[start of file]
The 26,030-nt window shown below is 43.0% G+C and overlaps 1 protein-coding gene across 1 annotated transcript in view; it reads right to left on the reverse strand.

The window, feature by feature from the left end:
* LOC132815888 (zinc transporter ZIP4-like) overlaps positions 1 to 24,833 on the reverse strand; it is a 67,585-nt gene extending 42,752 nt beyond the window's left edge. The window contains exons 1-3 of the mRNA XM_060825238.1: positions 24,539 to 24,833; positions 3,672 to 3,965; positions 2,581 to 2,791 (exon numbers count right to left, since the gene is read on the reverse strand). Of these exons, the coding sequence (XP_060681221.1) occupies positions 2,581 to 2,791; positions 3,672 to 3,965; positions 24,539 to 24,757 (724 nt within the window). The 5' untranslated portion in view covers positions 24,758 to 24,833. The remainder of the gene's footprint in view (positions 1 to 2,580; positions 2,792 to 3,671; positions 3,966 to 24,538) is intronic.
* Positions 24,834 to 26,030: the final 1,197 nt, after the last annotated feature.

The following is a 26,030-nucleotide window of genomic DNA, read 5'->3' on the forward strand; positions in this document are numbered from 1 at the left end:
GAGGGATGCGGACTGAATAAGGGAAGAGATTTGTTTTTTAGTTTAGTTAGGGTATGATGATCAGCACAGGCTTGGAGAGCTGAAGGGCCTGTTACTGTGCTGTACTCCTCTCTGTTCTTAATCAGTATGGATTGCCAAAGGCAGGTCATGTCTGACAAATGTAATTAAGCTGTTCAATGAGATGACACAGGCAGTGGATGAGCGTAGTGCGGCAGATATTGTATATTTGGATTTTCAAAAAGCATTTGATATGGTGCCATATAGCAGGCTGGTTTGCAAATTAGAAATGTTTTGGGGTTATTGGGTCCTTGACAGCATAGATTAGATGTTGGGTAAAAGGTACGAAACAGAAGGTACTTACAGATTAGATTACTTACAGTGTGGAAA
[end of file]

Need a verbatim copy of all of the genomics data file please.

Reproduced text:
The 26,030-nt window shown below is 43.0% G+C and overlaps 1 protein-coding gene across 1 annotated transcript in view; it reads right to left on the reverse strand.

The window, feature by feature from the left end:
* LOC132815888 (zinc transporter ZIP4-like) overlaps positions 1 to 24,833 on the reverse strand; it is a 67,585-nt gene extending 42,752 nt beyond the window's left edge. The window contains exons 1-3 of the mRNA XM_060825238.1: positions 24,539 to 24,833; positions 3,672 to 3,965; positions 2,581 to 2,791 (exon numbers count right to left, since the gene is read on the reverse strand). Of these exons, the coding sequence (XP_060681221.1) occupies positions 2,581 to 2,791; positions 3,672 to 3,965; positions 24,539 to 24,757 (724 nt within the window). The 5' untranslated portion in view covers positions 24,758 to 24,833. The remainder of the gene's footprint in view (positions 1 to 2,580; positions 2,792 to 3,671; positions 3,966 to 24,538) is intronic.
* Positions 24,834 to 26,030: the final 1,197 nt, after the last annotated feature.

The following is a 26,030-nucleotide window of genomic DNA, read 5'->3' on the forward strand; positions in this document are numbered from 1 at the left end:
GAGGGATGCGGACTGAATAAGGGAAGAGATTTGTTTTTTAGTTTAGTTAGGGTATGATGATCAGCACAGGCTTGGAGAGCTGAAGGGCCTGTTACTGTGCTGTACTCCTCTCTGTTCTTAATCAGTATGGATTGCCAAAGGCAGGTCATGTCTGACAAATGTAATTAAGCTGTTCAATGAGATGACACAGGCAGTGGATGAGCGTAGTGCGGCAGATATTGTATATTTGGATTTTCAAAAAGCATTTGATATGGTGCCATATAGCAGGCTGGTTTGCAAATTAGAAATGTTTTGGGGTTATTGGGTCCTTGACAGCATAGATTAGATGTTGGGTAAAAGGTACGAAACAGAAGGTACTTACAGATTAGATTACTTACAGTGTGGAAA